© 2020, Lisa Weldon, Inc. Author

My First Visit to a Communist Country.

Shanghai - November 25, 2016 - 6 Comments

Well, from what I’ve heard from my internationally savvy friends, I should have probably chosen to visit Beijing versus Shanghai. “Will you see the Terracotta Army?” is the most commonly asked question of me. Next, it’s the Great Wall, both more accessible to Beijing than to Shanghai. The Forbidden City and Tiananmen Square, other regional highlights are all in the capital of China.

I’ve also spoken to probably 8-10 people who’ve traveled to Shanghai and none have broken out into a big grin and claimed, “Oh!! You’ll love it!!” Not one. I’ve heard about the pollution and the throngs of people who push and shove as you pass through the streets. The drivers of cars who just as soon run over you as look at you. And the price hiking for American tourists. One friend accentuated his warning with, “You know where the term, ‘Shanghaied’ comes from, don’t you?” Ok, I don’t plan to buy a bunch of silk and pearls so maybe I’ll escape unscathed.

For me it’s not the history that intrigues me, nor the shrines nor the treasures I can bring home. Seeing great pandas would be great, but I’m much more curious about how people live day-to-day in a Communist country. I want to learn what children are taught in schools and how young people climb the corporate ladder in a restricted society. What do they wear and how do they worship? I’m really intrigued by the censorship of the media, especially since that’s my line of work.


My mental image of a communist country was formed in 1962. I was only ten, a fifth grader at Mary B. Austin School in Mobile, Alabama. Because of the Communists, I fell asleep at night afraid I’d never wake up again. I had nightmares about being disfigured by an atom bomb or worse, separated from my mother and father and sister. My family and my hometown on the Gulf Coast, were in the bull’s eye of the Cuban Missile Crisis. My Dad, who worked at the Air Force Base there in Mobile, was intimately involved in some sort of intelligence capacity. Even my mother was not privy to his classified missions.

As schoolchildren we practiced routine “Duck and Cover” drills to prepare us for an atomic attack from those dreaded Communists. A sharp horn would ring through the halls of my school and the teacher would lead us to the inner hallway where we’d cower down up against the walls, covering our heads with our hands, like that would protect us! Our church was a fallout shelter.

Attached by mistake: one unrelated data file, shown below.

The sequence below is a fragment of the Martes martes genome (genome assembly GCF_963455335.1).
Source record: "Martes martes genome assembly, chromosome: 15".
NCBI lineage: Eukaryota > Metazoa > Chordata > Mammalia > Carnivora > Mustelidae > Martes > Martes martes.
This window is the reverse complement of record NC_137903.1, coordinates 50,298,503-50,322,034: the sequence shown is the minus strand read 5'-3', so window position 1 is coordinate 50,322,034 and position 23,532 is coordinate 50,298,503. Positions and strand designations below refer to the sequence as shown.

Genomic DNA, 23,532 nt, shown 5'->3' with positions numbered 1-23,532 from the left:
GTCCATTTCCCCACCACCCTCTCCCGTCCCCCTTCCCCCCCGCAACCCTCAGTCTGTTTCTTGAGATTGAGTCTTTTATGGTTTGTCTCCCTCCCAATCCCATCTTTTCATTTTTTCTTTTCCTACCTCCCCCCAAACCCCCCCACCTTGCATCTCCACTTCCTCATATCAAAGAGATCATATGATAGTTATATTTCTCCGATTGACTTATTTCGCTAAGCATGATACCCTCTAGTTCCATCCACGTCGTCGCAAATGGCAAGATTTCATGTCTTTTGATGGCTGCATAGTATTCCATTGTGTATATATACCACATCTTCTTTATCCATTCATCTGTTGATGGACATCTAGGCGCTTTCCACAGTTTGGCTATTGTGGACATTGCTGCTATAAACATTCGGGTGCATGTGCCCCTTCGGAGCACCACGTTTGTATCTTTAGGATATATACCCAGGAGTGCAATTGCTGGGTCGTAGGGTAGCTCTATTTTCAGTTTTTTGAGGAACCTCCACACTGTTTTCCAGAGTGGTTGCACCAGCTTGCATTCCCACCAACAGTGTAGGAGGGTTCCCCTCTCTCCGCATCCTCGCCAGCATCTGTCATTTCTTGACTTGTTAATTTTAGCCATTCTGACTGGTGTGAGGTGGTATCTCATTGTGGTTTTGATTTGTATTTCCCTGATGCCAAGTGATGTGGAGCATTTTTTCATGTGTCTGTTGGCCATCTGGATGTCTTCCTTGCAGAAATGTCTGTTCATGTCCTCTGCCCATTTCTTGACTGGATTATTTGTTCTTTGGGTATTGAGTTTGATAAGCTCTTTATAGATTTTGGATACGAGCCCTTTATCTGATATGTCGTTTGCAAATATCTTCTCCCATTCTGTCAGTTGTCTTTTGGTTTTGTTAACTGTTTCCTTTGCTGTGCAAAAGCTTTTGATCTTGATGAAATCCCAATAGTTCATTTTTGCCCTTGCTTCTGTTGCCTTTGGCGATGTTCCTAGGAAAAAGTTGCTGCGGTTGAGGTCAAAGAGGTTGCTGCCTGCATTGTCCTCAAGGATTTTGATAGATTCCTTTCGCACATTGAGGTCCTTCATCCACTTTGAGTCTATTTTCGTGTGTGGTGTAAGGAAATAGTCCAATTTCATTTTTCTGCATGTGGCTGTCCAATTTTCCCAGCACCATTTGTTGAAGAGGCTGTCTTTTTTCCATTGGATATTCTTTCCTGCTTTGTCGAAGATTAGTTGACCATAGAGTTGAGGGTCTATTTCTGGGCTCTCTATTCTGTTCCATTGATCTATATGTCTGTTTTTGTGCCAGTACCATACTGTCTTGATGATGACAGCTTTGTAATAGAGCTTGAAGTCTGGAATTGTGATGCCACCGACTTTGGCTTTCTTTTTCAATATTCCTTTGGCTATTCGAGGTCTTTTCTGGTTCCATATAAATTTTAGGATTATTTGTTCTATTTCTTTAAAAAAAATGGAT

But years, even decades have passed. Those memories have dissipated. Been forgotten, really, until just shortly after I booked this trip to Shanghai. A friend who comes to China for business casually mentioned the Chinese ban on Facebook and Google. It had not occurred to me, a social media professional, that my work would be censored, or blocked. Once again, those childhood nightmares surfaced. I was facing Communism first-hand.

With a little investigation I found that not only Facebook would be unavailable to me, but also Twitter, Instagram, YouTube, and Google—the very tools of my trade. Even my email provider, gmail, is banned in China. And Wikipedia! At first glance, I was horrified that I would be digitally bound from communicating with my family and with clients. But this same friend quickly stepped me through VPNs, or virtual private networks, the “way around” this censoring. Illegal? “Yes, but you’ll need one,” he said.

Then I read reports of jailing dissident journalists, bloggers and activists. But, hey, I doubt I’ll get into any trouble writing about people, just normal stories I see.

As I sit here in the Toronto airport, waiting to board my plane to Shanghai, surrounded by a group of folks who look very different from me. Their hair is black, their eyes shaped differently from mine. Their language I don’t understand.

And then I laugh. Whether Chinese or American, Communist or not, we’re all the same in so many ways. All deeply engrossed in our laptops or phones and most of us laden with overstuffed backpacks, and dreading this 14-hour flight.

Time to board . . .

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